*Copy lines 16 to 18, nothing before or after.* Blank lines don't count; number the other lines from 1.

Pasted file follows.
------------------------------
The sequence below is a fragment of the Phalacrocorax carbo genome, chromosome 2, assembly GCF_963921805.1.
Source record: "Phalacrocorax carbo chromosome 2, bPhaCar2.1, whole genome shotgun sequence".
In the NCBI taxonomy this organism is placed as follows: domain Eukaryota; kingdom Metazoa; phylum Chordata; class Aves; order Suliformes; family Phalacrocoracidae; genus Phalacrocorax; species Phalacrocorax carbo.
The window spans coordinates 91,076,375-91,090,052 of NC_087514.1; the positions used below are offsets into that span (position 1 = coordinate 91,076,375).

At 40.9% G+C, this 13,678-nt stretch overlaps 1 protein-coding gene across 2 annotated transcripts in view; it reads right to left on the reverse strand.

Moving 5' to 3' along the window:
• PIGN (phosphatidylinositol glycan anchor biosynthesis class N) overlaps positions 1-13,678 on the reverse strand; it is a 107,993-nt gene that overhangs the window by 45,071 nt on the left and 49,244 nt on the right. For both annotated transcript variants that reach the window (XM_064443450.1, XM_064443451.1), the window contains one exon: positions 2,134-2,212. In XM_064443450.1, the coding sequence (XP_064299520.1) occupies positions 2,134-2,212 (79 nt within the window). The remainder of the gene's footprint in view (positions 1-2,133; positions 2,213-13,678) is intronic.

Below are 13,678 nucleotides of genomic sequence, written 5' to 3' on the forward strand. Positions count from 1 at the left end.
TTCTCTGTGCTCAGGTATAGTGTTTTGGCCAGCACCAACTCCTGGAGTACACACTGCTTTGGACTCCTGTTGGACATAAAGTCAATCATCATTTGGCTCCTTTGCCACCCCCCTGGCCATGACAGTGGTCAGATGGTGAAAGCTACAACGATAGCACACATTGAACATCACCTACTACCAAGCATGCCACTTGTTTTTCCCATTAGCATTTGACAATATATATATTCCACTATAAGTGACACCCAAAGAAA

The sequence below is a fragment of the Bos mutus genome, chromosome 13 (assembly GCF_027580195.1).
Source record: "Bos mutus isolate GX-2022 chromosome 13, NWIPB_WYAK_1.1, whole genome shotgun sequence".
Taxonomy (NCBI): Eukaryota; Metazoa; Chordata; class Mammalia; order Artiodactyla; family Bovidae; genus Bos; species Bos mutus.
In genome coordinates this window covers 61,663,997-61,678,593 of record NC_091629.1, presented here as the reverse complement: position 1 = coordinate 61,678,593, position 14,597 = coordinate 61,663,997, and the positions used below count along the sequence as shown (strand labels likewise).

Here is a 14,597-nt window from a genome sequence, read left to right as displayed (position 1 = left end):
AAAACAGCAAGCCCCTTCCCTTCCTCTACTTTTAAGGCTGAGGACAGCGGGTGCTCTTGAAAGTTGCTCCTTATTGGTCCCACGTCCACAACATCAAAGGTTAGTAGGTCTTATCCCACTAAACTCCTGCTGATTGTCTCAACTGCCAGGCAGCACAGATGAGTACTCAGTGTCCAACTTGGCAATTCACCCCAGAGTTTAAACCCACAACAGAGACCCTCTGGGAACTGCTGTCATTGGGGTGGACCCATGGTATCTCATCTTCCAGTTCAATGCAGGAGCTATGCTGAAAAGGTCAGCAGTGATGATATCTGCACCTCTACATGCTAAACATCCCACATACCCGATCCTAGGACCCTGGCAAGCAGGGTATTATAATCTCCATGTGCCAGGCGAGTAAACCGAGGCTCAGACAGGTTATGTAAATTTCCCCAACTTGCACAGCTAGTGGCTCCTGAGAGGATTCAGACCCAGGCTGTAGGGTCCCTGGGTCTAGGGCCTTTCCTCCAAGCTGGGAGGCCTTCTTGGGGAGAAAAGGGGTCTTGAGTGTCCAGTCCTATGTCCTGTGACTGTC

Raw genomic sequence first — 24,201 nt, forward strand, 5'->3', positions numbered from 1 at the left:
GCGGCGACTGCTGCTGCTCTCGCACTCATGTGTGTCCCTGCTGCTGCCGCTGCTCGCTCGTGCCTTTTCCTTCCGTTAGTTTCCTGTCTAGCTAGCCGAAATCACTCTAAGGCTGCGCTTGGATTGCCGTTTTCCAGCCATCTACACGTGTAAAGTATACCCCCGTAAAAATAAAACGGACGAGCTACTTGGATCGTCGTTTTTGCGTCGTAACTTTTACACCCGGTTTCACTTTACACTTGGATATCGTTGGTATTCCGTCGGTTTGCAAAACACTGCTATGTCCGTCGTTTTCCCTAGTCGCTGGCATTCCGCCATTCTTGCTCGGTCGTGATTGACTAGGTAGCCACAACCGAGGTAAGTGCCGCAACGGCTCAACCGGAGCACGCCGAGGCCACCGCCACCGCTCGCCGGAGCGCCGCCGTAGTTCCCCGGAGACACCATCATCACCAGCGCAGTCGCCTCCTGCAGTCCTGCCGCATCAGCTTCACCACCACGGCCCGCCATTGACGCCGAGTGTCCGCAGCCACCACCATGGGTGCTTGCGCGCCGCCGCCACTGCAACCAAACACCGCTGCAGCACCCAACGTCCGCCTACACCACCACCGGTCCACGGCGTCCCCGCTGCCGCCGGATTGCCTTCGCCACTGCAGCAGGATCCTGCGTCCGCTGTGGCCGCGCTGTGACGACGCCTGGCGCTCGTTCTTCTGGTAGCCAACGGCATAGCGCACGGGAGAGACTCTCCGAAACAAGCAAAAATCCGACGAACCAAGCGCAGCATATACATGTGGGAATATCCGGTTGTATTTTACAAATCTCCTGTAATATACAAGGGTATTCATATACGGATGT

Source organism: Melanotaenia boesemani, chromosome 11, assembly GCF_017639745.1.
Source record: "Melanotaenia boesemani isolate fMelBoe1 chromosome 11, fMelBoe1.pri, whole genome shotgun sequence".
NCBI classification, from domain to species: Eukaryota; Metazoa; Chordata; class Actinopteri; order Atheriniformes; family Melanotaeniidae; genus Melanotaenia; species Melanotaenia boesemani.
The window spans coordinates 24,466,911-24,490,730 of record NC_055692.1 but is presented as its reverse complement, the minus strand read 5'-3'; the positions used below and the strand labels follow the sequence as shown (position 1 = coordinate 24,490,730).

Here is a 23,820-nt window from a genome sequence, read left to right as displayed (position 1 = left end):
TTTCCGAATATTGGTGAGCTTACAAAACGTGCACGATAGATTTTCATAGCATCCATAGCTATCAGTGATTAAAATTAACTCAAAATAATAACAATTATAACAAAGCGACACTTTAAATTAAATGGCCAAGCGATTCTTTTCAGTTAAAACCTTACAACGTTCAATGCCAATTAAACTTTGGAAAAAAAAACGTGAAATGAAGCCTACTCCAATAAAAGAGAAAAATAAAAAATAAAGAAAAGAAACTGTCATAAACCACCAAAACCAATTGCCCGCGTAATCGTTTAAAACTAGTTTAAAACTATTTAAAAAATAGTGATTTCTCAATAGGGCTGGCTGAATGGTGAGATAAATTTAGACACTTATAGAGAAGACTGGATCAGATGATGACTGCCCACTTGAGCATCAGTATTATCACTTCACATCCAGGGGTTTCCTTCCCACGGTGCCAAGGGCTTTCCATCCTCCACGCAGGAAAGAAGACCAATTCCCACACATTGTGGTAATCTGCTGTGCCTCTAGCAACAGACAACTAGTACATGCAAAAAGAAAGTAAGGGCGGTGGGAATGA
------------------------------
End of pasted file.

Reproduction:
Raw genomic sequence first — 24,201 nt, forward strand, 5'->3', positions numbered from 1 at the left:
GCGGCGACTGCTGCTGCTCTCGCACTCATGTGTGTCCCTGCTGCTGCCGCTGCTCGCTCGTGCCTTTTCCTTCCGTTAGTTTCCTGTCTAGCTAGCCGAAATCACTCTAAGGCTGCGCTTGGATTGCCGTTTTCCAGCCATCTACACGTGTAAAGTATACCCCCGTAAAAATAAAACGGACGAGCTACTTGGATCGTCGTTTTTGCGTCGTAACTTTTACACCCGGTTTCACTTTACACTTGGATATCGTTGGTATTCCGTCGGTTTGCAAAACACTGCTATGTCCGTCGTTTTCCCTAGTCGCTGGCATTCCGCCATTCTTGCTCGGTCGTGATTGACTAGGTAGCCACAACCGAGGTAAGTGCCGCAACGGCTCAACCGGAGCACGCCGAGGCCACCGCCACCGCTCGCCGGAGCGCCGCCGTAGTTCCCCGGAGACACCATCATCACCAGCGCAGTCGCCTCCTGCAGTCCTGCCGCATCAGCTTCACCACCACGGCCCGCCATTGACGCCGAGTGTCCGCAGCCACCACCATGGGTGCTTGCGCGCCGCCGCCACTGCAACCAAACACCGCTGCAGCACCCAACGTCCGCCTACACCACCACCGGTCCACGGCGTCCCCGCTGCCGCCGGATTGCCTTCGCCACTGCAGCAGGATCCTGCGTCCGCTGTGGCCGCGCTGTGACGACGCCTGGCGCTCGTTCTTCTGGTAGCCAACGGCATAGCGCACGGGAGAGACTCTCCGAAACAAGCAAAAATCCGACGAACCAAGCGCAGCATATACATGTGGGAATATCCGGTTGTATTTTACAAATCTCCTGTAATATACAAGGGTATTCATATACGGATGT

Source organism: Melanotaenia boesemani, chromosome 11, assembly GCF_017639745.1.